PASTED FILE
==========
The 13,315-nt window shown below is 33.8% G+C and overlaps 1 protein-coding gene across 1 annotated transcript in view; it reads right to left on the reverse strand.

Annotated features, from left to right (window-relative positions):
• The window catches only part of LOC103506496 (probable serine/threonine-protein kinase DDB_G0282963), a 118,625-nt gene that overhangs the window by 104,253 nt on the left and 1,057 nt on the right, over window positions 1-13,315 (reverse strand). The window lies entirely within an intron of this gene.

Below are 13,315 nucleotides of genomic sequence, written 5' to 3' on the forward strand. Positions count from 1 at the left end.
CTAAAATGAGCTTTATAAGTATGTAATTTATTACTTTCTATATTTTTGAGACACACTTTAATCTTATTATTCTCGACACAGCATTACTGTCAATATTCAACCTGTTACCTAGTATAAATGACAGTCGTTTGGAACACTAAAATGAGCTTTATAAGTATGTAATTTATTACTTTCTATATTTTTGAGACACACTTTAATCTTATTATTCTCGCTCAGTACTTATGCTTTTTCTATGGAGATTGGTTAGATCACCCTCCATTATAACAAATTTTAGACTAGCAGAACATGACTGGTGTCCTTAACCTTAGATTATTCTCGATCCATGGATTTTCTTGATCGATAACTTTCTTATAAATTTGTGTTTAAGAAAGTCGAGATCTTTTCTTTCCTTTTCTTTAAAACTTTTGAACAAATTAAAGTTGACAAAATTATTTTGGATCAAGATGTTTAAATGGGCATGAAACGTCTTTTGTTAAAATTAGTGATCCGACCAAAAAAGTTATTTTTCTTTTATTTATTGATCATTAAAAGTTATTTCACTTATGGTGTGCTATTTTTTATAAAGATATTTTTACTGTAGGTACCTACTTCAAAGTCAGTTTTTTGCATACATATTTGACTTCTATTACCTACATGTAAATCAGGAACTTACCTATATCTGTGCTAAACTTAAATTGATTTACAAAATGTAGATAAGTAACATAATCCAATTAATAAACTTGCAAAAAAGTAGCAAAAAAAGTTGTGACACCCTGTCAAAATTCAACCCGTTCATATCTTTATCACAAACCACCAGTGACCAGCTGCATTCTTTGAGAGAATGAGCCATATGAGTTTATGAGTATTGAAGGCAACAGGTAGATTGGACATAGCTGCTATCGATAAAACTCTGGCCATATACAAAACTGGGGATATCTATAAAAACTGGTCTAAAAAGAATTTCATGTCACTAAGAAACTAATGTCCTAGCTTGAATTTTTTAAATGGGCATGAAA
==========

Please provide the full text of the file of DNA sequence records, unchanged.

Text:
The 13,315-nt window shown below is 33.8% G+C and overlaps 1 protein-coding gene across 1 annotated transcript in view; it reads right to left on the reverse strand.

Annotated features, from left to right (window-relative positions):
• The window catches only part of LOC103506496 (probable serine/threonine-protein kinase DDB_G0282963), a 118,625-nt gene that overhangs the window by 104,253 nt on the left and 1,057 nt on the right, over window positions 1-13,315 (reverse strand). The window lies entirely within an intron of this gene.

Below are 13,315 nucleotides of genomic sequence, written 5' to 3' on the forward strand. Positions count from 1 at the left end.
CTAAAATGAGCTTTATAAGTATGTAATTTATTACTTTCTATATTTTTGAGACACACTTTAATCTTATTATTCTCGACACAGCATTACTGTCAATATTCAACCTGTTACCTAGTATAAATGACAGTCGTTTGGAACACTAAAATGAGCTTTATAAGTATGTAATTTATTACTTTCTATATTTTTGAGACACACTTTAATCTTATTATTCTCGCTCAGTACTTATGCTTTTTCTATGGAGATTGGTTAGATCACCCTCCATTATAACAAATTTTAGACTAGCAGAACATGACTGGTGTCCTTAACCTTAGATTATTCTCGATCCATGGATTTTCTTGATCGATAACTTTCTTATAAATTTGTGTTTAAGAAAGTCGAGATCTTTTCTTTCCTTTTCTTTAAAACTTTTGAACAAATTAAAGTTGACAAAATTATTTTGGATCAAGATGTTTAAATGGGCATGAAACGTCTTTTGTTAAAATTAGTGATCCGACCAAAAAAGTTATTTTTCTTTTATTTATTGATCATTAAAAGTTATTTCACTTATGGTGTGCTATTTTTTATAAAGATATTTTTACTGTAGGTACCTACTTCAAAGTCAGTTTTTTGCATACATATTTGACTTCTATTACCTACATGTAAATCAGGAACTTACCTATATCTGTGCTAAACTTAAATTGATTTACAAAATGTAGATAAGTAACATAATCCAATTAATAAACTTGCAAAAAAGTAGCAAAAAAAGTTGTGACACCCTGTCAAAATTCAACCCGTTCATATCTTTATCACAAACCACCAGTGACCAGCTGCATTCTTTGAGAGAATGAGCCATATGAGTTTATGAGTATTGAAGGCAACAGGTAGATTGGACATAGCTGCTATCGATAAAACTCTGGCCATATACAAAACTGGGGATATCTATAAAAACTGGTCTAAAAAGAATTTCATGTCACTAAGAAACTAATGTCCTAGCTTGAATTTTTTAAATGGGCATGAAA